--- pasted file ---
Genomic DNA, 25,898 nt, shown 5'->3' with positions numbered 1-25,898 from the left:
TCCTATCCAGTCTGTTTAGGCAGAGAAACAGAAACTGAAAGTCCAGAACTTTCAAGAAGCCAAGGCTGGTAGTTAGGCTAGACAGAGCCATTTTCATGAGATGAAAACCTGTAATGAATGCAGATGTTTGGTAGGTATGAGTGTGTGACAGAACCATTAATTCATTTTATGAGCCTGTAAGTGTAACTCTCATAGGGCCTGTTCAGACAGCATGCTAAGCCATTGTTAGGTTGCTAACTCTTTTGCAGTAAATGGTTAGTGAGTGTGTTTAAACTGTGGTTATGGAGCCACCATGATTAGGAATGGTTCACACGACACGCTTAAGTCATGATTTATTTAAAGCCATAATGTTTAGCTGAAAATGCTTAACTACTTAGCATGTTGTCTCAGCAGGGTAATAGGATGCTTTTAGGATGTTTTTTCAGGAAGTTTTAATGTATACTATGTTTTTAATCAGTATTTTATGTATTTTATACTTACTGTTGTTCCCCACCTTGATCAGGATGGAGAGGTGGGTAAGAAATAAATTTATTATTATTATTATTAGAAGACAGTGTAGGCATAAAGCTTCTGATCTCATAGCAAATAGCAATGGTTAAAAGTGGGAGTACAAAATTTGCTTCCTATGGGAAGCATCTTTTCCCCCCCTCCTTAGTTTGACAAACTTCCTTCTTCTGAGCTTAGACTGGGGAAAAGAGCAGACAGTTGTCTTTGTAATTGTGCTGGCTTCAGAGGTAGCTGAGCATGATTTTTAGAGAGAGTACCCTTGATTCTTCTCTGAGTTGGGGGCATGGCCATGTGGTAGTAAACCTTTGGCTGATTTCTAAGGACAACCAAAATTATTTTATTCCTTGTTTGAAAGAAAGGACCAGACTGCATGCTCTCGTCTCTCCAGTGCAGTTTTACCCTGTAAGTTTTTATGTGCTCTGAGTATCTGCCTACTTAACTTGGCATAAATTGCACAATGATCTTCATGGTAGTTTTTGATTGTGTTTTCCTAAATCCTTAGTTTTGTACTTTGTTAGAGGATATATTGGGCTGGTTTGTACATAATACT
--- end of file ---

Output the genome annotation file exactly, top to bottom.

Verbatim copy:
Genomic DNA, 25,898 nt, shown 5'->3' with positions numbered 1-25,898 from the left:
TCCTATCCAGTCTGTTTAGGCAGAGAAACAGAAACTGAAAGTCCAGAACTTTCAAGAAGCCAAGGCTGGTAGTTAGGCTAGACAGAGCCATTTTCATGAGATGAAAACCTGTAATGAATGCAGATGTTTGGTAGGTATGAGTGTGTGACAGAACCATTAATTCATTTTATGAGCCTGTAAGTGTAACTCTCATAGGGCCTGTTCAGACAGCATGCTAAGCCATTGTTAGGTTGCTAACTCTTTTGCAGTAAATGGTTAGTGAGTGTGTTTAAACTGTGGTTATGGAGCCACCATGATTAGGAATGGTTCACACGACACGCTTAAGTCATGATTTATTTAAAGCCATAATGTTTAGCTGAAAATGCTTAACTACTTAGCATGTTGTCTCAGCAGGGTAATAGGATGCTTTTAGGATGTTTTTTCAGGAAGTTTTAATGTATACTATGTTTTTAATCAGTATTTTATGTATTTTATACTTACTGTTGTTCCCCACCTTGATCAGGATGGAGAGGTGGGTAAGAAATAAATTTATTATTATTATTATTAGAAGACAGTGTAGGCATAAAGCTTCTGATCTCATAGCAAATAGCAATGGTTAAAAGTGGGAGTACAAAATTTGCTTCCTATGGGAAGCATCTTTTCCCCCCCTCCTTAGTTTGACAAACTTCCTTCTTCTGAGCTTAGACTGGGGAAAAGAGCAGACAGTTGTCTTTGTAATTGTGCTGGCTTCAGAGGTAGCTGAGCATGATTTTTAGAGAGAGTACCCTTGATTCTTCTCTGAGTTGGGGGCATGGCCATGTGGTAGTAAACCTTTGGCTGATTTCTAAGGACAACCAAAATTATTTTATTCCTTGTTTGAAAGAAAGGACCAGACTGCATGCTCTCGTCTCTCCAGTGCAGTTTTACCCTGTAAGTTTTTATGTGCTCTGAGTATCTGCCTACTTAACTTGGCATAAATTGCACAATGATCTTCATGGTAGTTTTTGATTGTGTTTTCCTAAATCCTTAGTTTTGTACTTTGTTAGAGGATATATTGGGCTGGTTTGTACATAATACT